A detailed family health history involves gathering information from multiple family members. Hinton developed a series of cardiovascular system questions to collect information on all family members, affected and unaffected, to draw a pedigree.34 Evaluation of the pedigree and detailed family health history may indicate a need for a genetic specialist consultation. Genetic professionals and clinics can be located easily online at GeneTests ( http://www.geneclinics.org) through a list of national and international genetic centers.

Tailoring genetic messages to reflect cultural, literacy, and religious preferences for patients is critical in providing genomic care. Patients want genetic information,35 and the Genetic Information Nondiscrimination Act (GINA) of 2008 protects US citizens against employment and health insurance discrimination based on genetic information.36 Genetic information is defined by GINA as genetic test results, genetic results of family members including fourth-degree relatives, family health history, and any request for genetic services such as genetic testing, counseling, or education by an individual or family member. In GINA, a genetic test is defined as an “analysis of human DNA, RNA, chromosomes, proteins, or metabolites that detects genotypes, mutations, or chromosomal changes.” Although GINA does not mandate coverage for any test or treatment, it prohibits health insurers and employers from requesting genetic information, with the exception of employers with fewer than 15 employees.36

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CONCLUSION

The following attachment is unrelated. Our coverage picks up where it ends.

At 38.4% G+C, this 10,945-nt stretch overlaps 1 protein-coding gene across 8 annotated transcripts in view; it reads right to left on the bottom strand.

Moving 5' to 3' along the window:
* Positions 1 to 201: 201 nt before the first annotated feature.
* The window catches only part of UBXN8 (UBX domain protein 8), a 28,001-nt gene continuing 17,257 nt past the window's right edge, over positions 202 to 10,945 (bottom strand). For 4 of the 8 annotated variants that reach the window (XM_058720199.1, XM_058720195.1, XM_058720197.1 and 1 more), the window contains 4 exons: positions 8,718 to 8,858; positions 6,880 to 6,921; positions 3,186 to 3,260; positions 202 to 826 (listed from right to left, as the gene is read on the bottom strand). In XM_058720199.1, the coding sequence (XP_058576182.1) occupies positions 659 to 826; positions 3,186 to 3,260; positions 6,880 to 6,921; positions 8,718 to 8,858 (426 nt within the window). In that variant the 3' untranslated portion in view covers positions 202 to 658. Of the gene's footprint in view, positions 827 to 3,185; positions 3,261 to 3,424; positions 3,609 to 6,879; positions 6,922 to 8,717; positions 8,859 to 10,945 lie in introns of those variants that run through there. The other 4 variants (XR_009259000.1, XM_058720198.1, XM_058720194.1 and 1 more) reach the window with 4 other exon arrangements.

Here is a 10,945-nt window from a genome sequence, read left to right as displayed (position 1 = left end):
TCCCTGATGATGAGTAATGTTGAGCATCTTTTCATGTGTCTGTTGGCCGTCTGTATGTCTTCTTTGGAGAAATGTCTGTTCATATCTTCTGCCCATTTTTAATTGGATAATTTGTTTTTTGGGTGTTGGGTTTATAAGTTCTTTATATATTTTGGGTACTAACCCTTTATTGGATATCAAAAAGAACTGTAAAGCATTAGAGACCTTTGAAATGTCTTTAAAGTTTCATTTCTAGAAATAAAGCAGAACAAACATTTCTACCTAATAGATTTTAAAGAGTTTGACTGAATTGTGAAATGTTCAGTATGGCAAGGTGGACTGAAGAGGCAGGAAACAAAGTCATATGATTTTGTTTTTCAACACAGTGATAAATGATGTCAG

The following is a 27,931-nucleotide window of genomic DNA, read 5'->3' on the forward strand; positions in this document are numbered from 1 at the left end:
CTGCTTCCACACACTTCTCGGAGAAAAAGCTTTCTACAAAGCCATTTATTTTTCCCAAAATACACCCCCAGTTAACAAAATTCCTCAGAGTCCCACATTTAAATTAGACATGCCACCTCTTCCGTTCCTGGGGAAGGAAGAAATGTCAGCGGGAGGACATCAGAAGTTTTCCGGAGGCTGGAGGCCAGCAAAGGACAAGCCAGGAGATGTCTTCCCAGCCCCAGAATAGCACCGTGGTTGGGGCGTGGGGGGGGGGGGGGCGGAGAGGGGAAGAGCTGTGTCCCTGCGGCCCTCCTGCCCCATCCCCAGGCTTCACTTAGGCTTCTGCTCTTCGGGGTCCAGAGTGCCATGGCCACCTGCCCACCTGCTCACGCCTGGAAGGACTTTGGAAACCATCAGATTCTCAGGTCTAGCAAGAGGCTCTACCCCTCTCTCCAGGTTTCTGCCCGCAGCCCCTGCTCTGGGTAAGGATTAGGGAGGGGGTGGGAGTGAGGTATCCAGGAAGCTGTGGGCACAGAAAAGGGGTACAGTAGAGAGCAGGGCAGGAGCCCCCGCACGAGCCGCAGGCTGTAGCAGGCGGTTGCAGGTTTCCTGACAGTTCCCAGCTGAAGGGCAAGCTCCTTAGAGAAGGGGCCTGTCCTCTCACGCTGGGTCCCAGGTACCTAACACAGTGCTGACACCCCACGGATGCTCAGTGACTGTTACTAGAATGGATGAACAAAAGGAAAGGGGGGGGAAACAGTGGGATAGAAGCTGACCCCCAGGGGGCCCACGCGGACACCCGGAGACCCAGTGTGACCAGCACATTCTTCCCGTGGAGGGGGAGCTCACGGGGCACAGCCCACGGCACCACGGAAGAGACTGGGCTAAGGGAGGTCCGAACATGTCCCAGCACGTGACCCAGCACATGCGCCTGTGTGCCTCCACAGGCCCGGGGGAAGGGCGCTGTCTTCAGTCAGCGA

Genomic information increases understanding of pathogenesis of cardiac valve disease and may be a targeted diagnostic test or used to individualize treatment regimens. Nurses should become familiar with genomic advances and engage patients and families in discussions about genetic testing. Understanding the contributions of both a screening and detailed family health history and interpreting a pedigree are important skills for acute care and critical care nurses to identify potentially life-threatening illnesses.

Essential nursing competencies and curricular guidelines for genetics and genomics have been adopted by almost 50 nursing organizations1 to establish the minimum educational level to prepare nurses in competent genetic and genomic-focused nursing care. Advance practice nurses should be able to construct a 3-generation family health history, and all nurses should be able to evaluate a family health history. Understanding genomics and the genetic contribution to critical illness can promote optimal care by acute care and critical care nurses.

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doi: 10.1016/j.jacc.2008.05.007.


Keywords:

Genomics; cardiovascular; health care; nursing

Copyright © 2013 Wolters Kluwer Health | Lippincott Williams & Wilkins